Jonathan “Jot” Small, a boat-builder and childhood friend of MacMillan’s, was the expedition’s cook and all-round handyman – though everyone agreed he was a much better handyman than cook. He was employed by the Toppan Boat Manufacturing Company and went on a number of MacMillan’s expeditions both before and after Crocker Land. Eventually Small returned to Provincetown, his childhood home, where he opened a boat-building shop.

The Bowdoin Bear

The Bowdoin Bear, in the Buck Center

Throughout his career, MacMillan never forgot his alma mater, Bowdoin College. One of his first, and best-loved tributes to the college is the famous Bowdoin Bear, the college’s athletic mascot.  According to college lore Bowdoin alumni, MacMillan among them, selected the polar bear as the mascot at an alumni association dinner in New York in 1913. MacMillan procured the bear during the Crocker Land Expedition and presented it to the college in 1918, where it has presided over athletic events ever since.

Given the bear’s history, we were delighted, if not surprised, to find some interesting correspondence relating to its history among the Crocker Land Expedition papers in the Archives at the American Museum of Natural History (AMNH).

Chronologically the first of these was a letter to MacMillan from Bowdoin athletic director Frank Whittier dated May 10, 1913 requesting a bear. Commenting on the extraordinary success of the Bowdoin athletic teams, Whittier reported that he just ordered a new trophy case for the gymnasium. He noted, “If we keep on at this rate, the only thing that we will need to complete our trophy room will be a fine, stuffed polar bear skin. I hope you will be in the way of helping us to get that.”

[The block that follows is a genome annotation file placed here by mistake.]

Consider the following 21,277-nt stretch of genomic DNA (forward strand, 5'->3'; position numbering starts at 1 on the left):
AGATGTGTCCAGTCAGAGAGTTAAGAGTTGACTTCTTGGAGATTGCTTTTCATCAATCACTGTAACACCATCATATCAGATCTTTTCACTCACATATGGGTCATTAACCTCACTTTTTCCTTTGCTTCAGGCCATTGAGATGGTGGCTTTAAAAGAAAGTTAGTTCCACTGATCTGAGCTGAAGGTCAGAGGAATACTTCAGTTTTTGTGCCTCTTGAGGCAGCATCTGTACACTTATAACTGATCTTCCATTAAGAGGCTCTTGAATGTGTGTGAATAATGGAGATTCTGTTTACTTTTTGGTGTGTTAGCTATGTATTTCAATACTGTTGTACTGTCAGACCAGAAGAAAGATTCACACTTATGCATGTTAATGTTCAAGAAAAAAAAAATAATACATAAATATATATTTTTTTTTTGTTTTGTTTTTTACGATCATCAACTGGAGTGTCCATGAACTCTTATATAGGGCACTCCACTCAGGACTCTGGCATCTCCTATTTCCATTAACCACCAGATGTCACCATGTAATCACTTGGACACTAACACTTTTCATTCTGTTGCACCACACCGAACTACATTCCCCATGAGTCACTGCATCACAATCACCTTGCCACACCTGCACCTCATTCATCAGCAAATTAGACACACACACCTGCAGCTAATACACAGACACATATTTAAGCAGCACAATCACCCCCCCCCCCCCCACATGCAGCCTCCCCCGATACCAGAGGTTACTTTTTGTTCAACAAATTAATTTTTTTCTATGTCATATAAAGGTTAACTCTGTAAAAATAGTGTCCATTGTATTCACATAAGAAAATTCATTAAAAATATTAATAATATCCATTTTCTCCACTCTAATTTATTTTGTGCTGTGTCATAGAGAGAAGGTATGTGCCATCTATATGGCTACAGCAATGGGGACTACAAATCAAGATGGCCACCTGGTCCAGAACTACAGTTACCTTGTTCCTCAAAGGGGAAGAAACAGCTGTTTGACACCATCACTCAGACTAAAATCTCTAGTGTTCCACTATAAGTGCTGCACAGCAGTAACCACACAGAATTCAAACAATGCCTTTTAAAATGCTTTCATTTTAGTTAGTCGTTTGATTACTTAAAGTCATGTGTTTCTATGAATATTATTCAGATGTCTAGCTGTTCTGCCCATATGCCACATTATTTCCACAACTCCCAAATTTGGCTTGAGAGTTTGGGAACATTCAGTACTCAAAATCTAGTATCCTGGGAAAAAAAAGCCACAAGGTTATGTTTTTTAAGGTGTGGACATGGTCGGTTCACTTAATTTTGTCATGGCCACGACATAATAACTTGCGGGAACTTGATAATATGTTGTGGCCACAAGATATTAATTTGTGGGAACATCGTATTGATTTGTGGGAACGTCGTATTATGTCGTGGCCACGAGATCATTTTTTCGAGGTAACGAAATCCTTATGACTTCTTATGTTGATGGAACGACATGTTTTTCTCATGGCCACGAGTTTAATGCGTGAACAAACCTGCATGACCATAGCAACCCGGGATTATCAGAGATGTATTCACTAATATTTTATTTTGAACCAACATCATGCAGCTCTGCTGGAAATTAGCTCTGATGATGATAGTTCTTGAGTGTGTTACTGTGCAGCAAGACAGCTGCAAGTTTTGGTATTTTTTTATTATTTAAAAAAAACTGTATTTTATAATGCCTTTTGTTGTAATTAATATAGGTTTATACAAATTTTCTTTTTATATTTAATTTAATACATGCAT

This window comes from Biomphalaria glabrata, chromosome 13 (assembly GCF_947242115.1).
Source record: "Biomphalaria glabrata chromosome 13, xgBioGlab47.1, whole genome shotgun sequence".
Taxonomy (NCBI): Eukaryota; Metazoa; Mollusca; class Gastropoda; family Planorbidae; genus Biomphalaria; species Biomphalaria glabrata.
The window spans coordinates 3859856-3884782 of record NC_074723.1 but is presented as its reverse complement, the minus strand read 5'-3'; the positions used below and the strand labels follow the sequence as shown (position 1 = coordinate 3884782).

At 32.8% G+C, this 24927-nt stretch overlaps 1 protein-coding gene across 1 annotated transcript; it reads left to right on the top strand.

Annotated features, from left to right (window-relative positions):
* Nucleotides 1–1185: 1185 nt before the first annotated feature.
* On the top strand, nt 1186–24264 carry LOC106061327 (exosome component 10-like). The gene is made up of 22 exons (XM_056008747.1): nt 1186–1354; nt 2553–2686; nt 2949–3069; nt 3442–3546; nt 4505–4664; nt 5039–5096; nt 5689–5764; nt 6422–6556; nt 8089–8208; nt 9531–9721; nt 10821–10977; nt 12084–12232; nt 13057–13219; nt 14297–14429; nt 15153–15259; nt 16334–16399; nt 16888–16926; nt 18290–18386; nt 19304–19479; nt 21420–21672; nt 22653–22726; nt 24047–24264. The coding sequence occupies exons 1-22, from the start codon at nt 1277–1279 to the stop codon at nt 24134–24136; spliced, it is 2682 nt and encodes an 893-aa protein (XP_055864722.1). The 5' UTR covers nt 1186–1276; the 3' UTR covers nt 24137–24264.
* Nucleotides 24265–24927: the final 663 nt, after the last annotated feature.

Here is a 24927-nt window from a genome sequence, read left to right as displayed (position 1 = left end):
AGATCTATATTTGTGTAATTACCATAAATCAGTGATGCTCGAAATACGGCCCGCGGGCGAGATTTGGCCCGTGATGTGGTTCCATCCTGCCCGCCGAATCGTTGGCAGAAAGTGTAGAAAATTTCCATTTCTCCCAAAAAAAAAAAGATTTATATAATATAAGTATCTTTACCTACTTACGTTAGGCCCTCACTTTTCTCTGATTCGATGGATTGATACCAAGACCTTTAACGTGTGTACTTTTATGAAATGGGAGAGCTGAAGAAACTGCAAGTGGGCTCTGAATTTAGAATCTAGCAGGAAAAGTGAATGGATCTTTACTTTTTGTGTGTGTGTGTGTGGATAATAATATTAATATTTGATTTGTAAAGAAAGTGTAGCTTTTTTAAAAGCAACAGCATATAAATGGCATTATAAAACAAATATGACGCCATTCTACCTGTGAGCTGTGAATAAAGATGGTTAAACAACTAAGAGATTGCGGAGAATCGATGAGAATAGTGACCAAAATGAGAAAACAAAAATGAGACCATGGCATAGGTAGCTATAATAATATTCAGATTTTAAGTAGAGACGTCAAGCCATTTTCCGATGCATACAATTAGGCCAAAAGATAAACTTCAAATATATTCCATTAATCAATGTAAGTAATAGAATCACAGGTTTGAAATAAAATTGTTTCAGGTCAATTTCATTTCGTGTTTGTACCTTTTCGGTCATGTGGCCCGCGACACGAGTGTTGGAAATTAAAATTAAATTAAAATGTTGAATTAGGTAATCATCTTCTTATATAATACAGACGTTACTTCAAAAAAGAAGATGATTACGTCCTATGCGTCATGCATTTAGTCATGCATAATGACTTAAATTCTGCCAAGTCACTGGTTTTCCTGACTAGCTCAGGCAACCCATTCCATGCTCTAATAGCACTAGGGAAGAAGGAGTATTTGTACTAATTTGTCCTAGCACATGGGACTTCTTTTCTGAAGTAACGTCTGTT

We have long known that MacMillan kept this request in mind during his four years in the North, and that he shot the bear near his base at Etah in the spring of 1915 (May 13, to be precise). Records in the Arctic Museum’s collection reveal that the well-known hunter Nookapingwa was MacMillan’s companion on the hunting expedition. (You can read more about Nookapingwa here).

The bear skin, like other specimens collected by expedition members, must have been cleaned and salted for preservation while it awaited shipping. In the spring of 1915 the men still expected to be home that summer, or most certainly the following year. In fact, they did not get home until 1917. Despite the delays, the skin survived and with all the other specimens was turned over to the AMNH in the summer of 1917.

MacMillan’s commitment to the expedition was such that he volunteered his time and received no salary for his four years’ work. The museum administration wanted to show its appreciation in some way, however. MacMillan requested that they mount the bear skin he had identified as being for the College at the museum’s expense, and ship it to Bowdoin as a gift from MacMillan. This they agreed to do. They sent the skin to their stellar taxidermist James. L. Clark, a student of Carl Akeley, who mounted many of the animals still on view in the AMNH today.

Clark’s sketch for the bear mount, courtesy of the American Museum of Natural History

Clark’s work was complicated by the fact that the skin was not in terrific shape (perhaps due to its long period in storage) and that MacMillan was in a hurry – he wanted the mount to arrive at Bowdoin in time for Commencement in 1918, when MacMIllan was to be presented with an honorary degree. Clark was up to the task, however. Given the state of the skin he recommended a simple pose, noting in his letter that such poses are usually best anyway. He sent MacMillan a few sketches of poses to select from, and reiterated his advice about simplicity, also noting that the head would be “slightly turned to one side.”

MacMillan concurred, and selected the now familiar pose of the bear. His anxiety about the arrival of the shipment is revealed in a number of letters and telegrams inquiring about how the work of mounting and shipping were progressing. The final telegram finishes the story: the bear arrived in time to be presented to President Sills at the Commencement dinner, June 1918.

The Bowdoin bear, with the trophy case in the background.